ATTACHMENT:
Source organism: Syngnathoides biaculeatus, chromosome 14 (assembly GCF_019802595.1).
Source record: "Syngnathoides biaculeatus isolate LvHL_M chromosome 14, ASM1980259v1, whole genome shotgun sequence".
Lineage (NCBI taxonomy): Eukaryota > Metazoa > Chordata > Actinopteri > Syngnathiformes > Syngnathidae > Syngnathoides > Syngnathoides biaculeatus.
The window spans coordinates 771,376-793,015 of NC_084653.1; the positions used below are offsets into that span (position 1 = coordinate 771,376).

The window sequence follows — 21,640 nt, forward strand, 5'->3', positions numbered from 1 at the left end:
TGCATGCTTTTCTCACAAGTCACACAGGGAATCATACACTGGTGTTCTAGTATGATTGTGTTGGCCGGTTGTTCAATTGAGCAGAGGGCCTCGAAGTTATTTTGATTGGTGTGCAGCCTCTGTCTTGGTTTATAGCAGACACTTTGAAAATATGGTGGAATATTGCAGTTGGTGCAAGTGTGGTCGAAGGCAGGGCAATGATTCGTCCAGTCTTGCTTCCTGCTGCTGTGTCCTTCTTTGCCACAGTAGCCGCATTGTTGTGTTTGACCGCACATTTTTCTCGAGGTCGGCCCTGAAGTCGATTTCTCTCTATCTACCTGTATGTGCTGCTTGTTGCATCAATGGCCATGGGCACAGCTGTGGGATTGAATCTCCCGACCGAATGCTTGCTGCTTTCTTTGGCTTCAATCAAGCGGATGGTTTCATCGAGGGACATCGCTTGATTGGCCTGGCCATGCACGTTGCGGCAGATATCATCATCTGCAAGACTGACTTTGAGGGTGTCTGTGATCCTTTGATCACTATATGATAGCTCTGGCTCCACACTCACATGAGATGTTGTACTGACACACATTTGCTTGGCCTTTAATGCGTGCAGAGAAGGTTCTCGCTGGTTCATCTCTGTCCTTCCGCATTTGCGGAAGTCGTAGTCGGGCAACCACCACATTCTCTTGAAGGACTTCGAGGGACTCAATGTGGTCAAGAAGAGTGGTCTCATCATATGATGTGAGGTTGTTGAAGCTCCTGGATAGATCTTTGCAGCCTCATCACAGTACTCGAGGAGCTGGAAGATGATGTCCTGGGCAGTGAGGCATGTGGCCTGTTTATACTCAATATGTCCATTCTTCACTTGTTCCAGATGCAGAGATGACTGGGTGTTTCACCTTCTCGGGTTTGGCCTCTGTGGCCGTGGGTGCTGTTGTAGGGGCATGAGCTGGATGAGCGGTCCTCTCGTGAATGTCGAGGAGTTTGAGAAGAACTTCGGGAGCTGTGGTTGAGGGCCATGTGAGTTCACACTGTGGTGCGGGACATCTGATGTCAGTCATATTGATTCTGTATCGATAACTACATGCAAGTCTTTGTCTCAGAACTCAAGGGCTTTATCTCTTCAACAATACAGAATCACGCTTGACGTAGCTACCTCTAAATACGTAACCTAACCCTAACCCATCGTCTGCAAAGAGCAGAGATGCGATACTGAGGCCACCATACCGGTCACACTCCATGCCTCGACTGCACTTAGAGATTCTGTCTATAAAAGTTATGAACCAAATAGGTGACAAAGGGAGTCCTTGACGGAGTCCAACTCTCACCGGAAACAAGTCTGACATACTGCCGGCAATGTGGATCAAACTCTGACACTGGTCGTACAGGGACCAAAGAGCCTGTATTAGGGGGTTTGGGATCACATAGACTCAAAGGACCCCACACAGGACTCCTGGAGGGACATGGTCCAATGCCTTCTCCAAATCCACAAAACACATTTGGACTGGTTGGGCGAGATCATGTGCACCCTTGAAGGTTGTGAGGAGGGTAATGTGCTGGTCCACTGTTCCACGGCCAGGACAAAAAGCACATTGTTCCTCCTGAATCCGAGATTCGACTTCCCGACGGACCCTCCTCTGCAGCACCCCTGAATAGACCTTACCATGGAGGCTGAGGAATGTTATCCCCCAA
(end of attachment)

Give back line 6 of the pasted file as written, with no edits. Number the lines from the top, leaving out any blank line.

TGCATGCTTTTCTCACAAGTCACACAGGGAATCATACACTGGTGTTCTAGTATGATTGTGTTGGCCGGTTGTTCAATTGAGCAGAGGGCCTCGAAGTTATTTTGATTGGTGTGCAGCCTCTGTCTTGGTTTATAGCAGACACTTTGAAAATATGGTGGAATATTGCAGTTGGTGCAAGTGTGGTCGAAGGCAGGGCAATGATTCGTCCAGTCTTGCTTCCTGCTGCTGTGTCCTTCTTTGCCACAGTAGCCGCATTGTTGTGTTTGACCGCACATTTTTCTCGAGGTCGGCCCTGAAGTCGATTTCTCTCTATCTACCTGTATGTGCTGCTTGTTGCATCAATGGCCATGGGCACAGCTGTGGGATTGAATCTCCCGACCGAATGCTTGCTGCTTTCTTTGGCTTCAATCAAGCGGATGGTTTCATCGAGGGACATCGCTTGATTGGCCTGGCCATGCACGTTGCGGCAGATATCATCATCTGCAAGACTGACTTTGAGGGTGTCTGTGATCCTTTGATCACTATATGATAGCTCTGGCTCCACACTCACATGAGATGTTGTACTGACACACATTTGCTTGGCCTTTAATGCGTGCAGAGAAGGTTCTCGCTGGTTCATCTCTGTCCTTCCGCATTTGCGGAAGTCGTAGTCGGGCAACCACCACATTCTCTTGAAGGACTTCGAGGGACTCAATGTGGTCAAGAAGAGTGGTCTCATCATATGATGTGAGGTTGTTGAAGCTCCTGGATAGATCTTTGCAGCCTCATCACAGTACTCGAGGAGCTGGAAGATGATGTCCTGGGCAGTGAGGCATGTGGCCTGTTTATACTCAATATGTCCATTCTTCACTTGTTCCAGATGCAGAGATGACTGGGTGTTTCACCTTCTCGGGTTTGGCCTCTGTGGCCGTGGGTGCTGTTGTAGGGGCATGAGCTGGATGAGCGGTCCTCTCGTGAATGTCGAGGAGTTTGAGAAGAACTTCGGGAGCTGTGGTTGAGGGCCATGTGAGTTCACACTGTGGTGCGGGACATCTGATGTCAGTCATATTGATTCTGTATCGATAACTACATGCAAGTCTTTGTCTCAGAACTCAAGGGCTTTATCTCTTCAACAATACAGAATCACGCTTGACGTAGCTACCTCTAAATACGTAACCTAACCCTAACCCATCGTCTGCAAAGAGCAGAGATGCGATACTGAGGCCACCATACCGGTCACACTCCATGCCTCGACTGCACTTAGAGATTCTGTCTATAAAAGTTATGAACCAAATAGGTGACAAAGGGAGTCCTTGACGGAGTCCAACTCTCACCGGAAACAAGTCTGACATACTGCCGGCAATGTGGATCAAACTCTGACACTGGTCGTACAGGGACCAAAGAGCCTGTATTAGGGGGTTTGGGATCACATAGACTCAAAGGACCCCACACAGGACTCCTGGAGGGACATGGTCCAATGCCTTCTCCAAATCCACAAAACACATTTGGACTGGTTGGGCGAGATCATGTGCACCCTTGAAGGTTGTGAGGAGGGTAATGTGCTGGTCCACTGTTCCACGGCCAGGACAAAAAGCACATTGTTCCTCCTGAATCCGAGATTCGACTTCCCGACGGACCCTCCTCTGCAGCACCCCTGAATAGACCTTACCATGGAGGCTGAGGAATGTTATCCCCCAA